United States Court of Appeals FOR THE EIGHTH CIRCUIT
March 8, 2012
UNITED STATES OF AMERICA,
Appeal from the United States District Court for the Eastern District of Arkansas.
The opinion of the court was delivered by: Colloton, Circuit Judge.
Submitted: January 13, 2012
Before BYE, SMITH, and COLLOTON, Circuit Judges.
Following a bench trial, Tony Robinson was convicted of unlawful possession of a firearm as a previously convicted felon, in violation of 18 U.S.C. §§ 922(g)(1) and 924(e). On appeal, he challenges the district court's*fn1 denial of a motion to suppress evidence. We affirm.
During the early morning hours of September 26, 2009, Tony Robinson was expelled from a nightclub in Little Rock, Arkansas, after he engaged in an altercation with another person inside the club. After the club's owner asked that Robinson be removed, Robinson continued to argue with another patron in the club. Alicia Smith, an off-duty police officer, was providing security at the club that morning, and she followed Robinson out of the club to ensure that he left the property. Robinson returned shortly thereafter. A security guard at the club notified Smith that Robinson was carrying a gun in his hand when he returned, and that he entered a white car. Officer Smith then conveyed this information to Sergeant Dan Brown, another police officer working at the club that morning.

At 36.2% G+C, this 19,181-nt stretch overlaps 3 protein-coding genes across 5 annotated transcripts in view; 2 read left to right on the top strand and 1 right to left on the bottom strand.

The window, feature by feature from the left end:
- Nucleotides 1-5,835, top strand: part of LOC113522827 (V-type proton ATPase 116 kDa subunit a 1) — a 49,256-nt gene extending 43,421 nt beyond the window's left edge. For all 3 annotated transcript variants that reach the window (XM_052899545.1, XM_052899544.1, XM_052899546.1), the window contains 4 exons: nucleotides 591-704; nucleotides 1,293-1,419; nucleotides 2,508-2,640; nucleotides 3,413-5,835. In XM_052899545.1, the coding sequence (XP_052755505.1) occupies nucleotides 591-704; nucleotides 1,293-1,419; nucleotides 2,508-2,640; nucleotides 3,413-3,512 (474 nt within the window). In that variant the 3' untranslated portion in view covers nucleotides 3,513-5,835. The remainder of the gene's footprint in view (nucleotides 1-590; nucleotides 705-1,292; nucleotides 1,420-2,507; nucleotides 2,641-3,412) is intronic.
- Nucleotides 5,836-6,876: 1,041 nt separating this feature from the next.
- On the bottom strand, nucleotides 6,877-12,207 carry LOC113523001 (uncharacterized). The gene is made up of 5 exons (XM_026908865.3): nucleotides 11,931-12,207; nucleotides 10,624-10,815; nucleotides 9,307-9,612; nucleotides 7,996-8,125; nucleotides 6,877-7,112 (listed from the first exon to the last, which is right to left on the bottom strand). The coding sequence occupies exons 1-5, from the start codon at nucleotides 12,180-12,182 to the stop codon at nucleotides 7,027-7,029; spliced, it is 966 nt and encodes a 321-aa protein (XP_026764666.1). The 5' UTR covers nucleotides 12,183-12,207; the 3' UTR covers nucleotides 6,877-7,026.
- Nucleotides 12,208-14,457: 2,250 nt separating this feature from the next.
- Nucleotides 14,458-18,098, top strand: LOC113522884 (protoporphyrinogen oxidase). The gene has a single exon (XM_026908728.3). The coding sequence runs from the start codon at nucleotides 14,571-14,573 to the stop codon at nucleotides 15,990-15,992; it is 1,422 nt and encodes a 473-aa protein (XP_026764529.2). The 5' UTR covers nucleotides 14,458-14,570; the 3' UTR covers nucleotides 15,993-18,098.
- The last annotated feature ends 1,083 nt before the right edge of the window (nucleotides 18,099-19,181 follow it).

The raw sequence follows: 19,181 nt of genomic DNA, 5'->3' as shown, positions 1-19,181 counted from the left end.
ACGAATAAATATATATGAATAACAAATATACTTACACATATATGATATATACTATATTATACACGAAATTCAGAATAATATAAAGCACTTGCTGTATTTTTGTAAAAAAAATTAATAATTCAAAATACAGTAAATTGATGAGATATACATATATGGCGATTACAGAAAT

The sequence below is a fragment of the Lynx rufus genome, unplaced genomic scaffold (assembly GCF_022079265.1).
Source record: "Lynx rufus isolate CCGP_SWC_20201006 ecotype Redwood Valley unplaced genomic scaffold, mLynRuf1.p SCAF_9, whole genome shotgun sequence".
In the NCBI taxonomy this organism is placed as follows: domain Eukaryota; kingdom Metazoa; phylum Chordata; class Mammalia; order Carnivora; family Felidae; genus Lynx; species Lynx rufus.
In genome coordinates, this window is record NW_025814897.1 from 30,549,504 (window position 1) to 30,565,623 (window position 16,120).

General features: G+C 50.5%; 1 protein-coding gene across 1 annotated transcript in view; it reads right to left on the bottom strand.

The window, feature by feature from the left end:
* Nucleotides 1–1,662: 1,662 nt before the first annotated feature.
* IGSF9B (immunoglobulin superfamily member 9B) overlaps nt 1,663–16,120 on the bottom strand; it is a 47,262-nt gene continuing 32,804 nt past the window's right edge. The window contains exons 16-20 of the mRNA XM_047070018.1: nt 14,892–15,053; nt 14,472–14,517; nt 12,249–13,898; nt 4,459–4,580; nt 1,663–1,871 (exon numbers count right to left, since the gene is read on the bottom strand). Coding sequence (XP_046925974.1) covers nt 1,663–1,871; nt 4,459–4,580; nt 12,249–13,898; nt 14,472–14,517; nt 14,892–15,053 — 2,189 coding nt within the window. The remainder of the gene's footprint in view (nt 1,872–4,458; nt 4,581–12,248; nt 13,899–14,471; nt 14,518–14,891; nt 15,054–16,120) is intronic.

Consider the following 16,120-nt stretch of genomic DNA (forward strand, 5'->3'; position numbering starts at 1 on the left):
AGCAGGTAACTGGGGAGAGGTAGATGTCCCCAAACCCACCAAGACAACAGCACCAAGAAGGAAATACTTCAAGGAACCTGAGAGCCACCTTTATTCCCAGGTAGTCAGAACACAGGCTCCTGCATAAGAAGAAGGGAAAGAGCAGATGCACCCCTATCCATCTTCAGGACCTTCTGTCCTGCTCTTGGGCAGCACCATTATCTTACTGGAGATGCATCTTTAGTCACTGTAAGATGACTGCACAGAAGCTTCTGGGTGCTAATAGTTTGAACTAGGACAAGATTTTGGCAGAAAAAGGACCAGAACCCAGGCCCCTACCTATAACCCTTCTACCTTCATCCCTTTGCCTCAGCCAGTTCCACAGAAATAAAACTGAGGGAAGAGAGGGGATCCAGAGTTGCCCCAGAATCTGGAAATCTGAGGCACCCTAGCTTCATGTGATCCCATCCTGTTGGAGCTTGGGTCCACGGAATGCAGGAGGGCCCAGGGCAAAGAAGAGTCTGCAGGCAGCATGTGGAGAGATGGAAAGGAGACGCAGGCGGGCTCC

Smith was able to see the white car as it departed the club. She and Brown stopped the vehicle just one-half block away from the club. The officers directed Robinson and a passenger to exit the vehicle, conducted a pat-down search, and questioned the two. Robinson denied having a weapon. Police then placed Robinson and the passenger in the back of the patrol car and ran a computer check for outstanding warrants. The officers discovered that Robinson was a convicted felon and that there were several outstanding warrants for his arrest. Officer Smith then returned to the vehicle and noticed a handgun sticking out from under the driver's seat. Officers arrested Robinson on the outstanding warrants and for unlawful possession of a firearm as a convicted felon, in violation of Ark. Code Ann. § 5-73- 103(a)(1). An inventory search of the white car revealed a pistol under the driver's seat.
A federal grand jury indicted Robinson for unlawful possession of a firearm as a previously convicted felon, in violation of 18 U.S.C. §§ 922(g)(1) and 924(e). Robinson moved to suppress the handgun, and the district court denied the motion without a hearing. The court found Robinson guilty after a bench trial, and sentenced him to 235 months' imprisonment.